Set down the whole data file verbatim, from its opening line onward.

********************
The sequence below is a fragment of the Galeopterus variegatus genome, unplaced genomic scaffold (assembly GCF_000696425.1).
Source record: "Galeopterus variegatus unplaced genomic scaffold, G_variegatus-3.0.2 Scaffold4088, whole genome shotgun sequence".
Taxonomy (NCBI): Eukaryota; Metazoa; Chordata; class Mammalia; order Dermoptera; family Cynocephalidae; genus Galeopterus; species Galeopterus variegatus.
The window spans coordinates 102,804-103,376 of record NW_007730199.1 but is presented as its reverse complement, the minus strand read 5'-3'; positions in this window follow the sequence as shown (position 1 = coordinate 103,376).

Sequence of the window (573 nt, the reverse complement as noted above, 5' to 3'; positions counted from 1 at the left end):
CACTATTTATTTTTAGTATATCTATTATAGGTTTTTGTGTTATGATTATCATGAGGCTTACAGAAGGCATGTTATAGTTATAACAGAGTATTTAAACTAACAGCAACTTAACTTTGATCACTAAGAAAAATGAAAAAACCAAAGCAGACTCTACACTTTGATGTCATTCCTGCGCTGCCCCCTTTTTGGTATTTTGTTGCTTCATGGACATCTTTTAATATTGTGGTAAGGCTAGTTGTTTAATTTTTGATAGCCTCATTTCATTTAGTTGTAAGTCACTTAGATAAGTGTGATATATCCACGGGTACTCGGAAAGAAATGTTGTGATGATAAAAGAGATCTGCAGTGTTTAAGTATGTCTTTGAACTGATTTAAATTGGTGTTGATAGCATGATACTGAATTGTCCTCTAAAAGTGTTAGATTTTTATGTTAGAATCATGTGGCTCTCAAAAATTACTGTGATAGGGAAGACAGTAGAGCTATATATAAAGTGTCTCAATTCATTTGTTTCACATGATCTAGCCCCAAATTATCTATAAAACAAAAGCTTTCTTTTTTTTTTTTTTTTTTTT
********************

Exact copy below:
The sequence below is a fragment of the Galeopterus variegatus genome, unplaced genomic scaffold (assembly GCF_000696425.1).
Source record: "Galeopterus variegatus unplaced genomic scaffold, G_variegatus-3.0.2 Scaffold4088, whole genome shotgun sequence".
Taxonomy (NCBI): Eukaryota; Metazoa; Chordata; class Mammalia; order Dermoptera; family Cynocephalidae; genus Galeopterus; species Galeopterus variegatus.
The window spans coordinates 102,804-103,376 of record NW_007730199.1 but is presented as its reverse complement, the minus strand read 5'-3'; positions in this window follow the sequence as shown (position 1 = coordinate 103,376).

Sequence of the window (573 nt, the reverse complement as noted above, 5' to 3'; positions counted from 1 at the left end):
CACTATTTATTTTTAGTATATCTATTATAGGTTTTTGTGTTATGATTATCATGAGGCTTACAGAAGGCATGTTATAGTTATAACAGAGTATTTAAACTAACAGCAACTTAACTTTGATCACTAAGAAAAATGAAAAAACCAAAGCAGACTCTACACTTTGATGTCATTCCTGCGCTGCCCCCTTTTTGGTATTTTGTTGCTTCATGGACATCTTTTAATATTGTGGTAAGGCTAGTTGTTTAATTTTTGATAGCCTCATTTCATTTAGTTGTAAGTCACTTAGATAAGTGTGATATATCCACGGGTACTCGGAAAGAAATGTTGTGATGATAAAAGAGATCTGCAGTGTTTAAGTATGTCTTTGAACTGATTTAAATTGGTGTTGATAGCATGATACTGAATTGTCCTCTAAAAGTGTTAGATTTTTATGTTAGAATCATGTGGCTCTCAAAAATTACTGTGATAGGGAAGACAGTAGAGCTATATATAAAGTGTCTCAATTCATTTGTTTCACATGATCTAGCCCCAAATTATCTATAAAACAAAAGCTTTCTTTTTTTTTTTTTTTTTTTT